Chicago became the latest big city on Tuesday to announce a vaccine mandate for any public place that serves food and drinks, including bars, restaurants, sports stadiums, entertainment venues, and more.
Mayor Lori Lightfoot cited a surge of COVID-19 cases driven by the delta and omicron variants in announcing the new mandate.
"New steps must be taken to protect the health and wellbeing of our residents," Lightfoot said.
"This public health order requiring proof of vaccination to visit certain indoor public places is a necessary measure to ensure we can continue to enjoy our city's many amenities as we enter the new year."
Starting on Jan. 3, anyone aged 5 and over will have to show proof of full vaccination. Anyone aged 16 and older will have to show an ID that matches the name on the vaccination record.
Unvaccinated employees in Chicago can continue to work, but they must wear a mask while indoors and provide a weekly negative COVID-19 test.
Lightfoot's office said that Chicago's COVID-19 numbers are the worst they have been since January of this year, before vaccines were widely available.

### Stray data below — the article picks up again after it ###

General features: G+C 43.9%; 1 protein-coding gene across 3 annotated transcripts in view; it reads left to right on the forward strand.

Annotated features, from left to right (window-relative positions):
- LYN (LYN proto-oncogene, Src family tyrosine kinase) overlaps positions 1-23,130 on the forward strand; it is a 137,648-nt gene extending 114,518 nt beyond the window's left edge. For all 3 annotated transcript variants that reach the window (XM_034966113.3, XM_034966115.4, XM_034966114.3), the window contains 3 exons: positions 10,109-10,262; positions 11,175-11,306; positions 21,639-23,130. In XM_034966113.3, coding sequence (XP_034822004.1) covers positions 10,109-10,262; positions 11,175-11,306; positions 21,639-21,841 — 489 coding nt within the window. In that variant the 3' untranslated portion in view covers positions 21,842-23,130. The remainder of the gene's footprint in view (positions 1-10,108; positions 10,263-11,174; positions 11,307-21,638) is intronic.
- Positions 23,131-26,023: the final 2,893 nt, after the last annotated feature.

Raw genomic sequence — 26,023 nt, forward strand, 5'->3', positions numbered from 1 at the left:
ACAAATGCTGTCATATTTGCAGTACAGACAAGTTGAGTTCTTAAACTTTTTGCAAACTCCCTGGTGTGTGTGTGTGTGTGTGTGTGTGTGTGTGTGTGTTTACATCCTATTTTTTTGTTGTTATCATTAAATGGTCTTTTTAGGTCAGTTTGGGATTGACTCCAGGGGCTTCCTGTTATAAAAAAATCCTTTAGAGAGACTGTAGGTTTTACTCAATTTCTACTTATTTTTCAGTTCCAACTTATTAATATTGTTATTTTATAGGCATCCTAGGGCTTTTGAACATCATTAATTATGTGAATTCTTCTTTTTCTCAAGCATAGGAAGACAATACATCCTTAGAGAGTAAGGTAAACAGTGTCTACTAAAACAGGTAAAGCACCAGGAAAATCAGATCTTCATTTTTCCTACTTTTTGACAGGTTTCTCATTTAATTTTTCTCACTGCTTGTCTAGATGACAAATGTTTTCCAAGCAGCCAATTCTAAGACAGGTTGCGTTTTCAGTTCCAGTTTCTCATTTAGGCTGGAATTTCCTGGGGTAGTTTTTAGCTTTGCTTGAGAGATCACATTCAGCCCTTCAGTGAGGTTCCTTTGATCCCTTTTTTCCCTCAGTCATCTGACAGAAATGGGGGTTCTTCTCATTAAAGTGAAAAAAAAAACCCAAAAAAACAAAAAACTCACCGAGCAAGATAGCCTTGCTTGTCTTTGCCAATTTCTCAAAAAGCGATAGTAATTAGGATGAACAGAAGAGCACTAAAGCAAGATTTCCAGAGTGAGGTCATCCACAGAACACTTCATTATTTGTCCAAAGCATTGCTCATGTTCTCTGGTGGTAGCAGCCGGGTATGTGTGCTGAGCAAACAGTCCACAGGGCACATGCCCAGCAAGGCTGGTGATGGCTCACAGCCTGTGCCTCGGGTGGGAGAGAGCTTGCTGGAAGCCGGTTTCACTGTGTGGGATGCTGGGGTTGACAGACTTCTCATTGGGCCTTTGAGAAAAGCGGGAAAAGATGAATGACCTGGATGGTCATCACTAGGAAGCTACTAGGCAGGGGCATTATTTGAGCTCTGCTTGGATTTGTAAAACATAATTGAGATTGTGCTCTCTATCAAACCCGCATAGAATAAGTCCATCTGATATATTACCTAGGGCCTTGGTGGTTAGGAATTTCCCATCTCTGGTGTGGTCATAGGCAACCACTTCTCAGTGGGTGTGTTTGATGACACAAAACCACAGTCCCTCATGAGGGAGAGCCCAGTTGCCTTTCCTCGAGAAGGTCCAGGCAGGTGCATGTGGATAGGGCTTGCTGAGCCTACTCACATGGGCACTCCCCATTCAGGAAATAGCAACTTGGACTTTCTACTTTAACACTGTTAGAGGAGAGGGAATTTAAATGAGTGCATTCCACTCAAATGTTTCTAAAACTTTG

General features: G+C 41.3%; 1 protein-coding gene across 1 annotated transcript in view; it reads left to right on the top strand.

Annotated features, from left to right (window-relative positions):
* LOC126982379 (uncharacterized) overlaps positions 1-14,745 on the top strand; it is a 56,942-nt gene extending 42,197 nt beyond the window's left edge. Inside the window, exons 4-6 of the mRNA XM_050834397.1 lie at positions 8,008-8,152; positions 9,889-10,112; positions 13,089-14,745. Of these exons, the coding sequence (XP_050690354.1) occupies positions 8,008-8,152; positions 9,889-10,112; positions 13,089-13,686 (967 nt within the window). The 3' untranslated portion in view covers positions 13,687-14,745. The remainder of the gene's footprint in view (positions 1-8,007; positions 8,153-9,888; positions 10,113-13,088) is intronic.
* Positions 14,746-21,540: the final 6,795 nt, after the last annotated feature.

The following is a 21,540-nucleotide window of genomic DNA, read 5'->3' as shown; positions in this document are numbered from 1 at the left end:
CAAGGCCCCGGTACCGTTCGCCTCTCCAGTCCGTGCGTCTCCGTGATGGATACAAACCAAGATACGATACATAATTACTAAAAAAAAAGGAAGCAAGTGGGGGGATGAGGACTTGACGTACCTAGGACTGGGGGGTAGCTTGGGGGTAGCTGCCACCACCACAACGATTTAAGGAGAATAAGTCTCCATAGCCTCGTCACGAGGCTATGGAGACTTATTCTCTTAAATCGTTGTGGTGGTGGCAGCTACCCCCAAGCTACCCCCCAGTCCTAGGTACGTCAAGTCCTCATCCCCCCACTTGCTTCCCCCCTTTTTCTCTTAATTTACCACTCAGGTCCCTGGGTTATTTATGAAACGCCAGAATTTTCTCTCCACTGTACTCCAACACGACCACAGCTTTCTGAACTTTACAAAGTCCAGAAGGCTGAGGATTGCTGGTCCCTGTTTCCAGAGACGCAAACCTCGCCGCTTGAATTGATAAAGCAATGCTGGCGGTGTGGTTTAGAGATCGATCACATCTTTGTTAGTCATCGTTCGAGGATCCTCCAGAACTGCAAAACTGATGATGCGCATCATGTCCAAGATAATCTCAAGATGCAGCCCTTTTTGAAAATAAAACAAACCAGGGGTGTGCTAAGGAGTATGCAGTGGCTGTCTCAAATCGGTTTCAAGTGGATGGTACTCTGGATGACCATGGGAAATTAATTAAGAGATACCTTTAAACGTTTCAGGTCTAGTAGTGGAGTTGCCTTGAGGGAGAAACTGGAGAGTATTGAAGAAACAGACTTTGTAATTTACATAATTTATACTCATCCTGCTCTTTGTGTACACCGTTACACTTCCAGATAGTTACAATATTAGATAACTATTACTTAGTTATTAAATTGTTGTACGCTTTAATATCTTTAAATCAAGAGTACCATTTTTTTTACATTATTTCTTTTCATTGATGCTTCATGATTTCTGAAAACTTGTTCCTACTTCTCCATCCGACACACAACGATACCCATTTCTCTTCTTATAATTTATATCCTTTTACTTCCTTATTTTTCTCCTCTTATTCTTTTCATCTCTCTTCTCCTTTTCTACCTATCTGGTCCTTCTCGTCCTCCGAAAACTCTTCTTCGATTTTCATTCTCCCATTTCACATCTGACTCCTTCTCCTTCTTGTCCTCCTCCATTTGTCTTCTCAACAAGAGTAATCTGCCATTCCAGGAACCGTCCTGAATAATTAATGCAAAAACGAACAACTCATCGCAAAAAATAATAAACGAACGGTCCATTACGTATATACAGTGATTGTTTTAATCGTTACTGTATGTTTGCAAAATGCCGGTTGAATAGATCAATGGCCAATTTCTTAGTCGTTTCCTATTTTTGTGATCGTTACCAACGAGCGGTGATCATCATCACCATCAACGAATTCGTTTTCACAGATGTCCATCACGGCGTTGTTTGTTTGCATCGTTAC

The city is averaging 1,700 new cases a day, a 79% increase over just one week ago. More than 60 residents are being hospitalized, and 10 Chicagoans are dying every day, according to the mayor's office.
Illinois reported 12,328 new COVID-19 cases on Monday, the most since Dec. 1 of 2020.
The Illinois Restaurant Association struck a neutral tone after the mandate was announced.
"Chicago's hospitality community is in a very fragile stage of recovery," the association said in a statement Tuesday. "We encourage all diners to please lend their cooperation, respect and kindness to the employees working to comply with the new mandate during these challenging times."
Several other big cities have announced some version of a vaccine mandate for bars and restaurants, including New York City, San Francisco, Los Angeles, Philadelphia, Boston, and New Orleans.
Omicron overtook delta as the dominant strain in the United States, now accounting for 73.2% of new cases, according to data released by the CDC on Monday.